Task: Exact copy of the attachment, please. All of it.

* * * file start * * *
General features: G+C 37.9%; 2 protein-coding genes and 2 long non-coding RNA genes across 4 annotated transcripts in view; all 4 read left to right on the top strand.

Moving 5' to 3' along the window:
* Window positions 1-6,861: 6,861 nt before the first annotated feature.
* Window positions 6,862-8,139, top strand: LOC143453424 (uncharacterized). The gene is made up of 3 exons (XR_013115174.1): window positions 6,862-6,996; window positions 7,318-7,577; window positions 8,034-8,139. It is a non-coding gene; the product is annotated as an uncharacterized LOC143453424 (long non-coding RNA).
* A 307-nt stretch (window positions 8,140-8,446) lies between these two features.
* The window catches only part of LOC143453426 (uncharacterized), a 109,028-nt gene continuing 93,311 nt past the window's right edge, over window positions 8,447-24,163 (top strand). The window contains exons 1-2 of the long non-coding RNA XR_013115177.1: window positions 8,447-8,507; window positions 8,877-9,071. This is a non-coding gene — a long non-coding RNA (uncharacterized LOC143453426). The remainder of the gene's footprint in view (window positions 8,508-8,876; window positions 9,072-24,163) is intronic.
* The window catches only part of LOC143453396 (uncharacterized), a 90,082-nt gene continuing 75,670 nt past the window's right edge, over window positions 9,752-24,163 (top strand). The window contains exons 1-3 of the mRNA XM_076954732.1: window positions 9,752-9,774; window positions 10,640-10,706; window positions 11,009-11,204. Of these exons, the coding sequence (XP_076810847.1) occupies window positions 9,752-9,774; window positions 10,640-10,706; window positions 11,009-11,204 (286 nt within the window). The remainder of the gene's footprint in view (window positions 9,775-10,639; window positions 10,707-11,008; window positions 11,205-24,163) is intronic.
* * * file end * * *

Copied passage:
General features: G+C 37.9%; 2 protein-coding genes and 2 long non-coding RNA genes across 4 annotated transcripts in view; all 4 read left to right on the top strand.

Moving 5' to 3' along the window:
* Window positions 1-6,861: 6,861 nt before the first annotated feature.
* Window positions 6,862-8,139, top strand: LOC143453424 (uncharacterized). The gene is made up of 3 exons (XR_013115174.1): window positions 6,862-6,996; window positions 7,318-7,577; window positions 8,034-8,139. It is a non-coding gene; the product is annotated as an uncharacterized LOC143453424 (long non-coding RNA).
* A 307-nt stretch (window positions 8,140-8,446) lies between these two features.
* The window catches only part of LOC143453426 (uncharacterized), a 109,028-nt gene continuing 93,311 nt past the window's right edge, over window positions 8,447-24,163 (top strand). The window contains exons 1-2 of the long non-coding RNA XR_013115177.1: window positions 8,447-8,507; window positions 8,877-9,071. This is a non-coding gene — a long non-coding RNA (uncharacterized LOC143453426). The remainder of the gene's footprint in view (window positions 8,508-8,876; window positions 9,072-24,163) is intronic.
* The window catches only part of LOC143453396 (uncharacterized), a 90,082-nt gene continuing 75,670 nt past the window's right edge, over window positions 9,752-24,163 (top strand). The window contains exons 1-3 of the mRNA XM_076954732.1: window positions 9,752-9,774; window positions 10,640-10,706; window positions 11,009-11,204. Of these exons, the coding sequence (XP_076810847.1) occupies window positions 9,752-9,774; window positions 10,640-10,706; window positions 11,009-11,204 (286 nt within the window). The remainder of the gene's footprint in view (window positions 9,775-10,639; window positions 10,707-11,008; window positions 11,205-24,163) is intronic.